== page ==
Reviewing BBC Arabic’s peace options ‘documentary’

On March 25th the BBC World Service put out the following Tweet:

The link that follows the question “What are the long-term options for peace?” leads to a twelve-minute ‘documentary’ which does not address the topic of the Tweet.

Titled “Is there a way to get Israeli-Palestinian peace back on track?”, that BBC World Service film was produced by BBC Arabic in early December 2023 and is presented by Issam Ikirmawi.

“The contradictions and obstacles preventing Israeli-Palestinian peace from breaking out 25 years ago have grown, if anything, more complex.

Many argue there is no military solution to this conflict, and that peace will only come if Israelis and Palestinians accept the other’s right to statehood. But advocates of a two-state solution believe the violence unleashed since October have paradoxically advanced their cause. As the international community searches for a solution to end this round of violence, global leaders are exploring the possibility of a more lasting peace – and a familiar phrase has resurfaced, the ‘Two State Solution’. BBC Arabic’s Issam Ikirmawi explores what it means and why it has failed in the past.”

With references to the two-state solution once again becoming a frequent feature in BBC coverage of the current conflict, it is worth examining the narrative that the BBC promotes to its audiences – and itself – on that issue.

Ikirmawi tells viewers that Israel’s current prime minister opposes the two-state solution and that in September 2023, he “accused the Palestinians of not recognising the Jewish state of Israel”.

The speech to which Ikirmawi refers included the following:

“For peace to prevail the Palestinians must stop spewing Jew-hatred and finally reconcile themselves to the Jewish state. By that I mean not only to the existence of the Jewish state but to the right of the Jewish people to have a state of their own in their historic homeland, the Land of Israel.”

Having promoted the notion of the terrorist organisation Hamas as a “resistance movement”, Ikirmawi goes on to claim that “the PA has long supported a two-state solution and recognises Israel”.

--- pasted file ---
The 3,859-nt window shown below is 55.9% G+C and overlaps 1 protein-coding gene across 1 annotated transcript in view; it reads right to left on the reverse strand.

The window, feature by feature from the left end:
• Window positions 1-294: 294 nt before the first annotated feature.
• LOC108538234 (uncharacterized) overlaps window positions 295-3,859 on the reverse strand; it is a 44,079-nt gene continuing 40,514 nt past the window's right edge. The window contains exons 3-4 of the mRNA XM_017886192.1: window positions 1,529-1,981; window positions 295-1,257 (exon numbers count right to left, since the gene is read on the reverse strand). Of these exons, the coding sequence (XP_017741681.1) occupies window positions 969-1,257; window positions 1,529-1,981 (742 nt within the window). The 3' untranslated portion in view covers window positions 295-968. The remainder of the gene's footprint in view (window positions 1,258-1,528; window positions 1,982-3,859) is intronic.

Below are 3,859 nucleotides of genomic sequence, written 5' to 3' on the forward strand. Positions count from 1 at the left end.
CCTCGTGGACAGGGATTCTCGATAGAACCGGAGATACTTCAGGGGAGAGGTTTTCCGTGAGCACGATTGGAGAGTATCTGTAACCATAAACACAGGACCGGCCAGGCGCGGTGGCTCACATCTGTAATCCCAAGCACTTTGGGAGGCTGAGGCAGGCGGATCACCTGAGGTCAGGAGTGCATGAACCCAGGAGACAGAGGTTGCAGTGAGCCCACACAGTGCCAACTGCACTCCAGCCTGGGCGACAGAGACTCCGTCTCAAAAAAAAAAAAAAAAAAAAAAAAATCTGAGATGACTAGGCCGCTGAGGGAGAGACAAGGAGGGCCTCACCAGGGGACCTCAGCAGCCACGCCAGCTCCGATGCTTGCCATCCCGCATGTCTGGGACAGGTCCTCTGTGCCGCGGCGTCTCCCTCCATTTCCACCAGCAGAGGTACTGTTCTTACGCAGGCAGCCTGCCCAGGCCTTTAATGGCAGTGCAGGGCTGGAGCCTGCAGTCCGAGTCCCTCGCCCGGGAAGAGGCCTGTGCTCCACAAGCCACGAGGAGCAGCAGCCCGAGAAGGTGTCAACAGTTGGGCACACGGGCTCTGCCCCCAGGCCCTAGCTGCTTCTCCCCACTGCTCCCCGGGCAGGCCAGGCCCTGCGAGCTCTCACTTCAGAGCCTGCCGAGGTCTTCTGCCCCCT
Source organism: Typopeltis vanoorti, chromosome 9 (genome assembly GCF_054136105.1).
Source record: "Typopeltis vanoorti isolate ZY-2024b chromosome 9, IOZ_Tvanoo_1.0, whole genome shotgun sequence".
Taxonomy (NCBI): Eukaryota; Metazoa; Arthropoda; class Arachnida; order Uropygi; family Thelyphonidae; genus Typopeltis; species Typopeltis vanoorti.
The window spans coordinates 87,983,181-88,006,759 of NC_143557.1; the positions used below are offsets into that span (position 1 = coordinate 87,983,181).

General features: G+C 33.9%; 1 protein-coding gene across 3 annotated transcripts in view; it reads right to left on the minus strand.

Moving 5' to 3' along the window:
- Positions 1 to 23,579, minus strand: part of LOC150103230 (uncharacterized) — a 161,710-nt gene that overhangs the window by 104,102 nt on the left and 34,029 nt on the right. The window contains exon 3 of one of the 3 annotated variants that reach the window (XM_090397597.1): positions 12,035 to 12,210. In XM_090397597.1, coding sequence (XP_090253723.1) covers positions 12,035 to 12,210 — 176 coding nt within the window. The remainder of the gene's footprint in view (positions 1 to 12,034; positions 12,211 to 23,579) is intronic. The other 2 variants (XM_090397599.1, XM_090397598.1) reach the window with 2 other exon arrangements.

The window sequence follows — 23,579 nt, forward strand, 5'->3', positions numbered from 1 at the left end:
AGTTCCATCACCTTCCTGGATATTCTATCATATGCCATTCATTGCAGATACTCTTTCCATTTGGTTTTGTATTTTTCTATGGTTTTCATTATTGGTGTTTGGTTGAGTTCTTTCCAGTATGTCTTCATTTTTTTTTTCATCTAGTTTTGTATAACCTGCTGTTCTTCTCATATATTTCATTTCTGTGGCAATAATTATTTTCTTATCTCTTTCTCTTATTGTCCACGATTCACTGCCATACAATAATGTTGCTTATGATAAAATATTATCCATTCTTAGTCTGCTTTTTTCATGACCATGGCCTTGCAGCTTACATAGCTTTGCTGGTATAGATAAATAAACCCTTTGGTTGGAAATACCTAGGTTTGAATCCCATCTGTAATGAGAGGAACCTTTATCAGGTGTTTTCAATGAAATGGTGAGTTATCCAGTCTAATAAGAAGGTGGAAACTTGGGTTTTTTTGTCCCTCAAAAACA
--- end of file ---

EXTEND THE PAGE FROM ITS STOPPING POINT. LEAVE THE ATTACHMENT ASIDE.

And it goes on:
As has been documented here in the past, the Palestinian Authority led by Fatah’s Mahmoud Abbas has in fact long rejected recognition of Israel as the Jewish state. Notably, Ikirmawi makes no mention of the PA’s funding of terrorism even when he promotes Mahmoud Abbas’ claim that Israel is “no longer acting as a partner for peace”.

Ikirmawi goes on to promote the notion of “illegal settlements” as a “barrier to peace”, describing such Israeli communities as having been built “on occupied Palestinian land” despite the fact that the land concerned has never belonged to a Palestinian state. Ikirmawi’s unqualified portrayal of such communities as being “illegal” under international law follows the usual BBC template which fails to inform audiences of differing legal opinions.

Citing the political NGO ‘Peace Now’, Ikirmawi claims that “2023 has set a record for settlement construction in the West Bank”. In fact, the numbers published by Israel’s Central Bureau of Statistics show that claim – made before the year had even ended – to be inaccurate.

Ikirmawi brings in a controversial Palestinian academic (the daughter of Saeb Erekat) – who stated that the atrocities of October 7th were “just a normal human struggle 4Freedom” –  to claim that there are “more than 750,000 settlers in the West Bank”.

In fact, at the end of December 2023, the Israeli population of Judea & Samaria stood at 517,407.

Ikirmawi then purports to inform BBC audiences on the topic of the history of the two-state solution, choosing the 1947 Partition Plan as his starting point and telling viewers that: